In a connected world your customer may be a competitor
Is Amazon a tech company or a distribution company? That apparently mattered to shipping giant Maersk when it was choosing a provider for its “digital transformation.” Maersk, worried about Amazon’s distribution plans, went with Microsoft Azure over Amazon’s web services, according to this Fortune article.
Maersk will use a mix of cloud-based and on-premise Microsoft Azure services, including its IoT platform, to track shipments from shipper to recipient over ports, containers and ships. Maersk has actually been working with AT&T for at least two years on some IoT and connectivity efforts to track containers on ships, so this move is less of an announcement of Maersk getting hip to digital than Microsoft’s win of a large cloud customer.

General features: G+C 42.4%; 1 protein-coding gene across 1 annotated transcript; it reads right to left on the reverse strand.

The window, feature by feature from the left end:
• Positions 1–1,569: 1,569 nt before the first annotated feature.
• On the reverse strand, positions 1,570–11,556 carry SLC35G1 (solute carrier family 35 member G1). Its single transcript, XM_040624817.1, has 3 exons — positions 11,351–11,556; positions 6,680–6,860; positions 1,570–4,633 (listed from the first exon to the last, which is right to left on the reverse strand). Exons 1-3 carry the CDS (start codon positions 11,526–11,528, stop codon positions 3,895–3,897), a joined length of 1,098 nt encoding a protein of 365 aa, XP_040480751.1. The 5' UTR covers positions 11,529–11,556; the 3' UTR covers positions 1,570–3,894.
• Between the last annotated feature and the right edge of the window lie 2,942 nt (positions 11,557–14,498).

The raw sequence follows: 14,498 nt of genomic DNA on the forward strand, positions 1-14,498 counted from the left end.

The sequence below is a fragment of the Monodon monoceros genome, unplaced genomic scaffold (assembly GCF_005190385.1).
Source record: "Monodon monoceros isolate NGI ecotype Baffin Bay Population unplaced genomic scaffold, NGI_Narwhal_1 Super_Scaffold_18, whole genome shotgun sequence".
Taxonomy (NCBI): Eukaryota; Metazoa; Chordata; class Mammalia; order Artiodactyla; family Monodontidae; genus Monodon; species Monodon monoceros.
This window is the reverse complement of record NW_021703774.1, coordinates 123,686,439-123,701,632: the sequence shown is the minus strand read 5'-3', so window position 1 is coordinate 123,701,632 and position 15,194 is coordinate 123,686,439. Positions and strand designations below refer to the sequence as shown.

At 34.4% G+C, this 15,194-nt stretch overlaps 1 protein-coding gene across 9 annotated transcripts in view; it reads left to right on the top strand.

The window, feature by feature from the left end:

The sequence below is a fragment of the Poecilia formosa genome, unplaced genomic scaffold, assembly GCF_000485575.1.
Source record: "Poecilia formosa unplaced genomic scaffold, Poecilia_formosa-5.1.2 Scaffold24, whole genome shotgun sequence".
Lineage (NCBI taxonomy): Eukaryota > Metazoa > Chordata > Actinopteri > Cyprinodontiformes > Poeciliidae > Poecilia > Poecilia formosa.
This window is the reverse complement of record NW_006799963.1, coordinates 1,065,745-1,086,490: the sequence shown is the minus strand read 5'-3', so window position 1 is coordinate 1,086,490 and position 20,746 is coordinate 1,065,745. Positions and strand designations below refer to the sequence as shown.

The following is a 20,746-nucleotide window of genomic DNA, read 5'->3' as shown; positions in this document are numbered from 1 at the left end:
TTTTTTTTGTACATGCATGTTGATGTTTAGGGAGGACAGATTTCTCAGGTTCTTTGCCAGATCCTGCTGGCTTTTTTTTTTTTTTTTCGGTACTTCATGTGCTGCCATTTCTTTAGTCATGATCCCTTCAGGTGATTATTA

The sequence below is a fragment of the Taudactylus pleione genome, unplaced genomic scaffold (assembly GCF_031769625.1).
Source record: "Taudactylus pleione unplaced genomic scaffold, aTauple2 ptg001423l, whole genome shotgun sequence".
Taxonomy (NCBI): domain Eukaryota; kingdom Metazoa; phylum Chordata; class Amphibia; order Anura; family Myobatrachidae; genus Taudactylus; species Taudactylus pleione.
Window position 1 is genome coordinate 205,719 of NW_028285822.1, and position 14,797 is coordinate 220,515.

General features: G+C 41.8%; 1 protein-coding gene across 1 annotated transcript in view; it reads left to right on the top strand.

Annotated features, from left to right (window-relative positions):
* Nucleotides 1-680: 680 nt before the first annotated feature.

As everything becomes more digital we’re going to see more of these competitive worries come into play. Businesses trying to navigate these waters will have to quickly clarify what value they bring to the table and what customers are willing to pay for it.
Google’s challenges with the automotive industry are an example of this tension. Automotive companies were reluctant to integrate Google’s technology into their vehicles because they didn’t want to give valuable data to Mountain View. With that data, Google might make an autonomous vehicle or even launch a transportation service that eliminates the need for car ownership. Nothing feels too far-fetched in these current times of digital upheaval.
The insurance industry and financial industry are also looking askance at the tech companies–worried that their cloud or software providers might enter into a space that they feel is theirs. In the digital world, it’s becoming increasingly clear, that every aspect of a company’s business has a potential to be disrupted.
As more and more companies adopt automation and get a clear view of their operations, the more threatened they are going to feel.